8 – 14 January 2018

Peter Piot and Heidi Larson write an article for WIRED on how fake news and distrust of science could lead to global epidemics. They write: Vaccines are one of the most important scientific inventions of all time…Yet these vital public-health tools are under threat from growing public mistrust in immunisation and the rise of so-called ‘fake news’ drowning out expert voices.”

Heidi discusses how ‘fake news’ can affect health on BBC World Service Radio Newsday programme (from 45m15s). Heidi also joins a discussion on BBC Radio 4 PM (from 51m27s) about the possibility of introducing mandatory vaccines in the UK.

Jimmy Whitworth is quoted by the Press Association, following continued coverage of the spread of flu in the UK. Jimmy says: “Flu is very infectious and spreads through droplets in the air, so try to avoid close contact with people who are unwell…it is not too late to protect yourself, so get vaccinated now.” Adam Kucharski is also quoted on the flu by The Sun.

The Guardian publish a series of letters on health following a busy week for the NHS, including a letter from Nick Black. He says: “While increased funding for the NHS in England may prevent some of the problems being experienced…additional expenditure alone will not create the health and care system we need.”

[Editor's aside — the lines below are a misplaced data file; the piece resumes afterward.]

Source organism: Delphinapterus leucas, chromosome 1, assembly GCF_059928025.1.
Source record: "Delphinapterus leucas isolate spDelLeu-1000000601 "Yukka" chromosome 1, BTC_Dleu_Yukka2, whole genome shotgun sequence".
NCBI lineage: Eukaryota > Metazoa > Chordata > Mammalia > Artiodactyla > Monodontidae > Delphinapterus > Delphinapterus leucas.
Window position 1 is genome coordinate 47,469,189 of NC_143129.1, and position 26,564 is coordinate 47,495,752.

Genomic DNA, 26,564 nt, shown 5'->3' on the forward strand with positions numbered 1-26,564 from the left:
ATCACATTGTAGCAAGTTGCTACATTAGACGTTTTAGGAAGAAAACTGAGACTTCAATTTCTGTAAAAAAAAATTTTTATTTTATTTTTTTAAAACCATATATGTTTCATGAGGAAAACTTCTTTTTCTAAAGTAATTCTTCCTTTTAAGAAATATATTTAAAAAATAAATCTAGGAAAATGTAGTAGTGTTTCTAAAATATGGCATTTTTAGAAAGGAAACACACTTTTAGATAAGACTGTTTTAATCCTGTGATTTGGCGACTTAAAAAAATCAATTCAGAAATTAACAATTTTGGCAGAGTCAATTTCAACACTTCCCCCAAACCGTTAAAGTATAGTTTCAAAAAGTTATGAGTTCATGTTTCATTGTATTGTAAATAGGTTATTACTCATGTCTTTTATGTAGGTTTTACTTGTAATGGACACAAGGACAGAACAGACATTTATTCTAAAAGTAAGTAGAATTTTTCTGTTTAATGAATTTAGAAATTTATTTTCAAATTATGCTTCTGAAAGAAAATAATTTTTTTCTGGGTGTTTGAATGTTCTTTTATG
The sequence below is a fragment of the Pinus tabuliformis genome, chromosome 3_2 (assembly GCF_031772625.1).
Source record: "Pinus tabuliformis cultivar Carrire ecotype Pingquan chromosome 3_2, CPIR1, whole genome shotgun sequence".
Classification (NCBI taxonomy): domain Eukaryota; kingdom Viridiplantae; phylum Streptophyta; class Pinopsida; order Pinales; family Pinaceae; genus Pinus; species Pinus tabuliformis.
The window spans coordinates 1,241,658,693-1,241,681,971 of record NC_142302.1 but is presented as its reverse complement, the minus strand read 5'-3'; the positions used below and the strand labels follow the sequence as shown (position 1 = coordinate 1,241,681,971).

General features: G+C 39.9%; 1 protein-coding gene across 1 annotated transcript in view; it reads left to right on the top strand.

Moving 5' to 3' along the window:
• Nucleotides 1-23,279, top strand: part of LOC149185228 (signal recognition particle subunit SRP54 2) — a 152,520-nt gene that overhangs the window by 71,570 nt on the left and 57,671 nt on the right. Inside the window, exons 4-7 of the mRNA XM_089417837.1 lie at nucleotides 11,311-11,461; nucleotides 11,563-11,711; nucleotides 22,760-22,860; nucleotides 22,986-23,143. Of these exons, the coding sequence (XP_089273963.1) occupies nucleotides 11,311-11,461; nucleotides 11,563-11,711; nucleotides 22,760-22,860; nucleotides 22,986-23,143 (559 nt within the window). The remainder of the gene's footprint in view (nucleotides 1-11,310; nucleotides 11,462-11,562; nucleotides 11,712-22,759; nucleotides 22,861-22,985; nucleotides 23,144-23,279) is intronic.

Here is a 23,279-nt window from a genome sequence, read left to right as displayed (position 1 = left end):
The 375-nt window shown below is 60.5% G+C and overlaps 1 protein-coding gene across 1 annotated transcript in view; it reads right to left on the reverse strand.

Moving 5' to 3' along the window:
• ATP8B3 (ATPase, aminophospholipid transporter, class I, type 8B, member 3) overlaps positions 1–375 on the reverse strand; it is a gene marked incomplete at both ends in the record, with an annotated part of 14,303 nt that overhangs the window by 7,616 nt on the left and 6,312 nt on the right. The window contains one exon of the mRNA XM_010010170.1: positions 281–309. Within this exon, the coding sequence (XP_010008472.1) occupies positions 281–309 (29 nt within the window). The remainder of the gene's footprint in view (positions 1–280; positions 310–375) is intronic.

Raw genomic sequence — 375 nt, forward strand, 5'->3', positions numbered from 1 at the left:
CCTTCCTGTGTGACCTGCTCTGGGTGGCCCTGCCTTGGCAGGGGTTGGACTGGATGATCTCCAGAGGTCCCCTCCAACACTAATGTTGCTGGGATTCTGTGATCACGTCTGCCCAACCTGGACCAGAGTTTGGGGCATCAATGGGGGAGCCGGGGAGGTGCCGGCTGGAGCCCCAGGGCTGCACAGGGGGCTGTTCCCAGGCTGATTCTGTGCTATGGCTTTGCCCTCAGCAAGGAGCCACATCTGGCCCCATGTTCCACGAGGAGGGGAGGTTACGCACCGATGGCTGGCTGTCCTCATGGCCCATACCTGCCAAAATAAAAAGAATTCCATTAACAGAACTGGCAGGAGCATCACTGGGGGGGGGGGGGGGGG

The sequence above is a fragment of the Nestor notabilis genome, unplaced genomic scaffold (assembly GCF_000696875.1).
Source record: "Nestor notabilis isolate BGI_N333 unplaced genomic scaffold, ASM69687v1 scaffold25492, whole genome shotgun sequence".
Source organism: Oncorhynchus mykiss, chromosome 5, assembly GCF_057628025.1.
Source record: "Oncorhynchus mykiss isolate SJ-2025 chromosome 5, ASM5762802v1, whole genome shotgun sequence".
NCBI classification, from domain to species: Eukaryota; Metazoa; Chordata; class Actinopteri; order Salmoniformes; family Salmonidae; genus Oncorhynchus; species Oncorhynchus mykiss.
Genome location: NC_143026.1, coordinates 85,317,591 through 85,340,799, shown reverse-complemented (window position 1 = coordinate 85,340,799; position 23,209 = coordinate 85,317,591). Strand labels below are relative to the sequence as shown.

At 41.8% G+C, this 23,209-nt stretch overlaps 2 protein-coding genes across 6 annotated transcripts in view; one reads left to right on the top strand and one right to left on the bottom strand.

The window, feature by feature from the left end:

Andy Haines writes a BMJ blog on how climate change must be reframed as a health issue: “In 2018 leadership by the health community can play a crucial role in mobilising support to build on the achievements of Paris and redouble efforts to protect the health of today’s and future generations.”

Martin McKee speaks to Deutsche Welle (Germany) about the future of the NHS in a post-Brexit world. On the economic impact, Martin says: “The pound is worth much less and the NHS of course is dependent on importing large amounts of pharmaceuticals and technology from elsewhere.”

Martin also writes a BMJ blog on what a ‘no-deal’ Brexit would mean for the UK.

Meenakshi Gautham is quoted by The Hindu (India) on the future of India’s rural healthcare needs in the coming decade: “We can’t ask populations here to wait for ten years till we produce enough doctors. Neither can we wait for rural areas to become urbanised.”

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